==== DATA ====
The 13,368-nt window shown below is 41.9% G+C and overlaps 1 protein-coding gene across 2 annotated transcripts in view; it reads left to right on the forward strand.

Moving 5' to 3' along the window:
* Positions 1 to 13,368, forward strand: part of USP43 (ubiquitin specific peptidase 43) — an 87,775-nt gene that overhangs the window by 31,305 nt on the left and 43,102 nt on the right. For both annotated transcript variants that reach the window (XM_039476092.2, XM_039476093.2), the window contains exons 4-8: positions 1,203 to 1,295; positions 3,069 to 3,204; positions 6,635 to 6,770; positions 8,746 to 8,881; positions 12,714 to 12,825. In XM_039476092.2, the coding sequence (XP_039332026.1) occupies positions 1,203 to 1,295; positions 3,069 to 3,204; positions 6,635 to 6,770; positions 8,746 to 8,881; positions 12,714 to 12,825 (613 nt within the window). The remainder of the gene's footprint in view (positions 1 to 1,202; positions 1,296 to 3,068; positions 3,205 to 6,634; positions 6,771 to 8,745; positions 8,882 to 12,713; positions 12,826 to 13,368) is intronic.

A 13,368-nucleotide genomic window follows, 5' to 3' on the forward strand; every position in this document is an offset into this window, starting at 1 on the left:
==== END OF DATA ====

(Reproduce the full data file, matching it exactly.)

The 13,368-nt window shown below is 41.9% G+C and overlaps 1 protein-coding gene across 2 annotated transcripts in view; it reads left to right on the forward strand.

Moving 5' to 3' along the window:
* Positions 1 to 13,368, forward strand: part of USP43 (ubiquitin specific peptidase 43) — an 87,775-nt gene that overhangs the window by 31,305 nt on the left and 43,102 nt on the right. For both annotated transcript variants that reach the window (XM_039476092.2, XM_039476093.2), the window contains exons 4-8: positions 1,203 to 1,295; positions 3,069 to 3,204; positions 6,635 to 6,770; positions 8,746 to 8,881; positions 12,714 to 12,825. In XM_039476092.2, the coding sequence (XP_039332026.1) occupies positions 1,203 to 1,295; positions 3,069 to 3,204; positions 6,635 to 6,770; positions 8,746 to 8,881; positions 12,714 to 12,825 (613 nt within the window). The remainder of the gene's footprint in view (positions 1 to 1,202; positions 1,296 to 3,068; positions 3,205 to 6,634; positions 6,771 to 8,745; positions 8,882 to 12,713; positions 12,826 to 13,368) is intronic.

A 13,368-nucleotide genomic window follows, 5' to 3' on the forward strand; every position in this document is an offset into this window, starting at 1 on the left: